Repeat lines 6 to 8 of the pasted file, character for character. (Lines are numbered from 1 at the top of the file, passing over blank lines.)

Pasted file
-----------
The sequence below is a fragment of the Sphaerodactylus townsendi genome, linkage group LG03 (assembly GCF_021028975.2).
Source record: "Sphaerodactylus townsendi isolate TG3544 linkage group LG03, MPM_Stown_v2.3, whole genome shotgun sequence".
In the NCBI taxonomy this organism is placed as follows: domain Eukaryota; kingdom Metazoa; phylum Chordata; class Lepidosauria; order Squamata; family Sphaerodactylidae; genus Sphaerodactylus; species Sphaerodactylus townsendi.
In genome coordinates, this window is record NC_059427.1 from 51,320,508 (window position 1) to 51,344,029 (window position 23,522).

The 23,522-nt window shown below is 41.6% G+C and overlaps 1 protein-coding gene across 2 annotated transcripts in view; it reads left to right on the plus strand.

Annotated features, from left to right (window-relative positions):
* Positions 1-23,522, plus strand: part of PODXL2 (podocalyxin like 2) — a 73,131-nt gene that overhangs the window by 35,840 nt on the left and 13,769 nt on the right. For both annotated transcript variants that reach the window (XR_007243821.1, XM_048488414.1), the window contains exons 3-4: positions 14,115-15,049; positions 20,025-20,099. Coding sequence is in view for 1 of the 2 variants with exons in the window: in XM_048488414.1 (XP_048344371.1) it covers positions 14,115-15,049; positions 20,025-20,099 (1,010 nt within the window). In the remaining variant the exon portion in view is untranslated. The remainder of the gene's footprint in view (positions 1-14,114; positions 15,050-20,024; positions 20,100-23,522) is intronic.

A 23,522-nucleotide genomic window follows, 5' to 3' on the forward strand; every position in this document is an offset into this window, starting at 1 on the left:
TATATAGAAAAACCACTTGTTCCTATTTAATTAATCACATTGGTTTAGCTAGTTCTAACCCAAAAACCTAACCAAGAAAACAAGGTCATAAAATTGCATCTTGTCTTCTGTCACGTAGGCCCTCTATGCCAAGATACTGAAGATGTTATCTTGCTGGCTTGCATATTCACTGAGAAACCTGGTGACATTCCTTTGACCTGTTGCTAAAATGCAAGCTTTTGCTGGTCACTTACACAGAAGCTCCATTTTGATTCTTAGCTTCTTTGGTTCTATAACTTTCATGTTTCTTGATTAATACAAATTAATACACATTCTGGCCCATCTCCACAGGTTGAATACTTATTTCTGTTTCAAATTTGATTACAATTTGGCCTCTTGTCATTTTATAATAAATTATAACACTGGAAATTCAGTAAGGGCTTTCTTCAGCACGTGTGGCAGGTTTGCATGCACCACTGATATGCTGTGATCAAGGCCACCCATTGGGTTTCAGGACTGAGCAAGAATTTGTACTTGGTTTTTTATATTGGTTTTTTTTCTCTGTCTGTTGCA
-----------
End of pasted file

Annotated features, from left to right (window-relative positions):
* Positions 1-23,522, plus strand: part of PODXL2 (podocalyxin like 2) — a 73,131-nt gene that overhangs the window by 35,840 nt on the left and 13,769 nt on the right. For both annotated transcript variants that reach the window (XR_007243821.1, XM_048488414.1), the window contains exons 3-4: positions 14,115-15,049; positions 20,025-20,099. Coding sequence is in view for 1 of the 2 variants with exons in the window: in XM_048488414.1 (XP_048344371.1) it covers positions 14,115-15,049; positions 20,025-20,099 (1,010 nt within the window). In the remaining variant the exon portion in view is untranslated. The remainder of the gene's footprint in view (positions 1-14,114; positions 15,050-20,024; positions 20,100-23,522) is intronic.

A 23,522-nucleotide genomic window follows, 5' to 3' on the forward strand; every position in this document is an offset into this window, starting at 1 on the left: